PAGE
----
Pacioretty scores game winner as Habs sweep Lightning (Video)

(Photo: Ryan Remiorz/The Canadian Press)

Max Pacioretty’s timing was exquisite for his first playoff goal.

With 42.6 seconds left on the clock in regulation time, Pacioretty scored the game-winning goal on the power play as the Canadiens beat the Tampa Bay Lightning 4-3 at the Bell Centre and swept the first-round series.

“The boys were joking that they didn’t need my goal till the end,” Pacioretty said after the game.

“It’s awesome that everyone pitched in this series,” he said. “My job is to score and I’m not doing that. You see the three other games, tons of players stepped up. Even tonight, tons of players stepped up. It’s nice to have that balanced scoring. I think that’s why we had success.”

The game had tense moments for Habs fans as the Lightning pressed in the third period and tied the score. The Canadiens called a time-out after Tyler Johnson evened the score at 3-3.

“We could smell the next round. We got a little too passive. We were back on our heels,” Pacioretty said.

“They made a great push…but that time-out calmed us down a lot and we got back to our game.”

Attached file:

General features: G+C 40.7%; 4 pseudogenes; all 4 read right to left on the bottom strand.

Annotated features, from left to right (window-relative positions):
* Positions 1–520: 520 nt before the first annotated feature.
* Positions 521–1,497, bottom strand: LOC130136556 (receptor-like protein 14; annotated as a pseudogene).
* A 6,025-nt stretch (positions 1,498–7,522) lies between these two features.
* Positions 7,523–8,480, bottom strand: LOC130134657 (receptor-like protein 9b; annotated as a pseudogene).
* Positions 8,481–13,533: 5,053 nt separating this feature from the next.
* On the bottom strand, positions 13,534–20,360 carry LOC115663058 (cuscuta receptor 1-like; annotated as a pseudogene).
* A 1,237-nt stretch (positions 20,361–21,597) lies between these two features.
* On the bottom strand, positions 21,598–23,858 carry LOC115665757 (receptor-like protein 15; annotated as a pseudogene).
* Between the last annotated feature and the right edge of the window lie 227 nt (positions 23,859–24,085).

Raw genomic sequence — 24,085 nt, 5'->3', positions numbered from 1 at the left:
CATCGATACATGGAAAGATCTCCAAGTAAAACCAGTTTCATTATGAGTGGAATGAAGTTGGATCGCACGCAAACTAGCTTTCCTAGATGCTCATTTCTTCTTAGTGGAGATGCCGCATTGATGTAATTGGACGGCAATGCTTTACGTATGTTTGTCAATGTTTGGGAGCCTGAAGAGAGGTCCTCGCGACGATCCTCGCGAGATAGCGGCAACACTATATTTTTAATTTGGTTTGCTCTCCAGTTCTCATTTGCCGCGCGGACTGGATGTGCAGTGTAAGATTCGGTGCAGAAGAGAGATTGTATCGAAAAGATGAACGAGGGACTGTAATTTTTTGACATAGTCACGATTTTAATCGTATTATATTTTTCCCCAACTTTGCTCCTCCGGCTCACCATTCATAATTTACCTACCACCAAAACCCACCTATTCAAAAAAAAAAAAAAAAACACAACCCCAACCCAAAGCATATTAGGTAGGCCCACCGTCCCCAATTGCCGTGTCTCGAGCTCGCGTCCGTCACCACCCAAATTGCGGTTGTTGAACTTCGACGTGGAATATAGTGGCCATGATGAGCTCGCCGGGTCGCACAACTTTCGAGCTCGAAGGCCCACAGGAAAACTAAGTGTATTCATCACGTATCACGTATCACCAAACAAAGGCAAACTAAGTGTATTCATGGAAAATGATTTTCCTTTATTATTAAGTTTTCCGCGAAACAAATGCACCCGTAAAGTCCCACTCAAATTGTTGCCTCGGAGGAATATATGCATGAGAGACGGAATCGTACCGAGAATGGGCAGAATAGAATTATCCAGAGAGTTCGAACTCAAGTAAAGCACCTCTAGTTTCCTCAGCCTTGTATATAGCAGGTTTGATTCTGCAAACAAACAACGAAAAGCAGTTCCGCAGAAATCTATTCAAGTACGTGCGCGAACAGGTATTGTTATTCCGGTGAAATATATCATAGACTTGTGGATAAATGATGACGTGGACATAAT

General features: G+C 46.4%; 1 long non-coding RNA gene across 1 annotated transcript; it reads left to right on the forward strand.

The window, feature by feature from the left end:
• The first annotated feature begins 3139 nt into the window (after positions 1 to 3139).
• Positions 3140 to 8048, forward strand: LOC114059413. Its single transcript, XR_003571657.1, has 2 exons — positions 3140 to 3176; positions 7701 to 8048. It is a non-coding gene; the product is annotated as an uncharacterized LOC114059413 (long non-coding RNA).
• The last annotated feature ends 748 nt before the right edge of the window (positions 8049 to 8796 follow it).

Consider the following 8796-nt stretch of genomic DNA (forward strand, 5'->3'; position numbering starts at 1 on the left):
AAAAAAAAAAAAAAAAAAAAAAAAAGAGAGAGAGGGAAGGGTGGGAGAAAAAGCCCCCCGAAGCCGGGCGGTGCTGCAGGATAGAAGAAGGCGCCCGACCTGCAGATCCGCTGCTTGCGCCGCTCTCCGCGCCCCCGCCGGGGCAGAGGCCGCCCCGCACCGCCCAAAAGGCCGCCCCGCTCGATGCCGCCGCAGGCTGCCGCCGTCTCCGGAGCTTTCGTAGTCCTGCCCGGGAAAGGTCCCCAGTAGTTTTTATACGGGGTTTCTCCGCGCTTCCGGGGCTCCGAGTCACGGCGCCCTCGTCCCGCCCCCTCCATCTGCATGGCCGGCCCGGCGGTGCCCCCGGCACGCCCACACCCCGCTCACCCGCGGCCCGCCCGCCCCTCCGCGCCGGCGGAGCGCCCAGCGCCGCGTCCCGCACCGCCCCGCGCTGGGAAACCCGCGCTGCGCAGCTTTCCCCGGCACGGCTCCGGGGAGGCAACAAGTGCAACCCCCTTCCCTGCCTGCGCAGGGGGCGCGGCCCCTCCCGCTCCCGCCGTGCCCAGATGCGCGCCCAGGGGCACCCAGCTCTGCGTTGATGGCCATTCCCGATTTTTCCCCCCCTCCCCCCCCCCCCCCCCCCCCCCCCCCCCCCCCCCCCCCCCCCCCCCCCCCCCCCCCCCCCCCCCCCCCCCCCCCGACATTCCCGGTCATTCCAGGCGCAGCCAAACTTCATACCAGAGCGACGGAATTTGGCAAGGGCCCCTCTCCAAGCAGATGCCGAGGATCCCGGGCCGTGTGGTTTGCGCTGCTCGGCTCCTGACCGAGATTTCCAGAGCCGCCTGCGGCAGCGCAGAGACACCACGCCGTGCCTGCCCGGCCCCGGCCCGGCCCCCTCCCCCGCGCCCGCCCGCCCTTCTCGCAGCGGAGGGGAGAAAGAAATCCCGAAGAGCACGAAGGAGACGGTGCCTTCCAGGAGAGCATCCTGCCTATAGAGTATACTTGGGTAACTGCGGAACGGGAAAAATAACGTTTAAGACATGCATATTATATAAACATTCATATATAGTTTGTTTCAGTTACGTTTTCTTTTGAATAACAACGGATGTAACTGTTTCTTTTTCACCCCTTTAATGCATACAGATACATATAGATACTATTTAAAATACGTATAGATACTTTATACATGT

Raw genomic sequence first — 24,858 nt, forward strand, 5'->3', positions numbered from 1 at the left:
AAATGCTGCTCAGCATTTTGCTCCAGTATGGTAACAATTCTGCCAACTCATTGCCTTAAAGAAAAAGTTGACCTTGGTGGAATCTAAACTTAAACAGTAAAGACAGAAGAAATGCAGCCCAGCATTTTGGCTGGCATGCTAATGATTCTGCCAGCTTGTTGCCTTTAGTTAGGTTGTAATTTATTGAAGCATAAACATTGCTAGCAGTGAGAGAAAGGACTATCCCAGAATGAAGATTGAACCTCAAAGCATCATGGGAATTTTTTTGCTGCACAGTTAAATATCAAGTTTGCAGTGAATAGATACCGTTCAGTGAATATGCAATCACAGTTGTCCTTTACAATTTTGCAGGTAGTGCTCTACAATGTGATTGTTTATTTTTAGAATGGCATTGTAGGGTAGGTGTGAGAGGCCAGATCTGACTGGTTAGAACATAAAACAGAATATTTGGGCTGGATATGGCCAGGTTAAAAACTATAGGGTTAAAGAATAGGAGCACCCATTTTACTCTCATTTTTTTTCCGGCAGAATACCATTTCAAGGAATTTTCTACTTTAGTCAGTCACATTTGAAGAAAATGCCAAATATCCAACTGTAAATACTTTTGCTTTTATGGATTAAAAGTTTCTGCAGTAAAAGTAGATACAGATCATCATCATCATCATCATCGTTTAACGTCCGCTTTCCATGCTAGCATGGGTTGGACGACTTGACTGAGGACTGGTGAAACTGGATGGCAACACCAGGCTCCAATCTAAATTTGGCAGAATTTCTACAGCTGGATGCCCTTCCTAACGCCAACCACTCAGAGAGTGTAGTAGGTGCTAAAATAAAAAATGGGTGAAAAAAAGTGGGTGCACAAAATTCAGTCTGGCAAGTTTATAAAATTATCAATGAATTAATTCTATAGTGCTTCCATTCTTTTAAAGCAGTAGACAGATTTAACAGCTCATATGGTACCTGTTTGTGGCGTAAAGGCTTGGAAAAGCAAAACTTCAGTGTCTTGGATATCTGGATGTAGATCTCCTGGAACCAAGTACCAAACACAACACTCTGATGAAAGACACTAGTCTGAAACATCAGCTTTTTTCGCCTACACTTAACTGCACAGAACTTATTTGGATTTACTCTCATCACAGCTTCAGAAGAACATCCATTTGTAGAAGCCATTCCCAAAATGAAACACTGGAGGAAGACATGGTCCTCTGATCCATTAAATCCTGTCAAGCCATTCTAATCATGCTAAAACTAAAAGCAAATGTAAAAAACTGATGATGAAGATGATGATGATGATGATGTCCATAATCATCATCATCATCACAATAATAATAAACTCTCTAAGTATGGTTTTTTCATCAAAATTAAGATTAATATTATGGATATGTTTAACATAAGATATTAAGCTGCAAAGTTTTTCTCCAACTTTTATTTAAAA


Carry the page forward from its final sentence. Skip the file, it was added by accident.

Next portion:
The Canadiens outshot the Lightning 37-23. All but three Canadiens’ skaters had at least one shot on goal.

“I think it was two fast teams with really good offense that were trying to slow each other down,” said Lars Eller when asked what made the difference in the series.

“I think we did a good job of slowing their offense down and coughing it up in the neutral zone, playing them tight and not giving them much room. I think that most of all was the key to our success,” he said.

“I think we’re really happy with what we’ve accomplished so far,” added Eller, who scored in the first period and picked up his fifth point of the playoffs.

“I think we’re a really humble group and we don’t look too far ahead. And that’s how we got success in this series. We’ve really taken one game at a time and that’s what we’re going to keep doing.”

The Lightning had a tremendous season and battled hard to the end, Canadiens coach Michel Therrien said.

He also said a lot of credit goes to his players who stuck to their plan.

“We played against a good hockey team with a lot of speed. And we were able to take away their speed, the way we were playing in the neutral zone, the way we fore-checked. Guys stuck to the game plan and they got rewarded,” Therrien said.

You can watch what Pacioretty had to say here:

You can listen to what Eller had to say here:

(Video: Brenda Branswell)


  1. hitgurl says:

    About the knee question below. U always assumed the player used the point if his knee to hit above or beside the other players knee where everything joins. Is that not right? Like the person asks below how does the injuring player not hurt his own knee?

  2. Storman says:

    Who was the dumbass reporter that asked Eller if Gudlevskis was like the goalie he faced in Sochi..Eller did not go to Sochi,, Eller played so well to be asked such a dumb question..all Dumbass Awkward World Award to that reporter for that question..LMAO I think it was Dave Stubbs,, no it was JOHN LU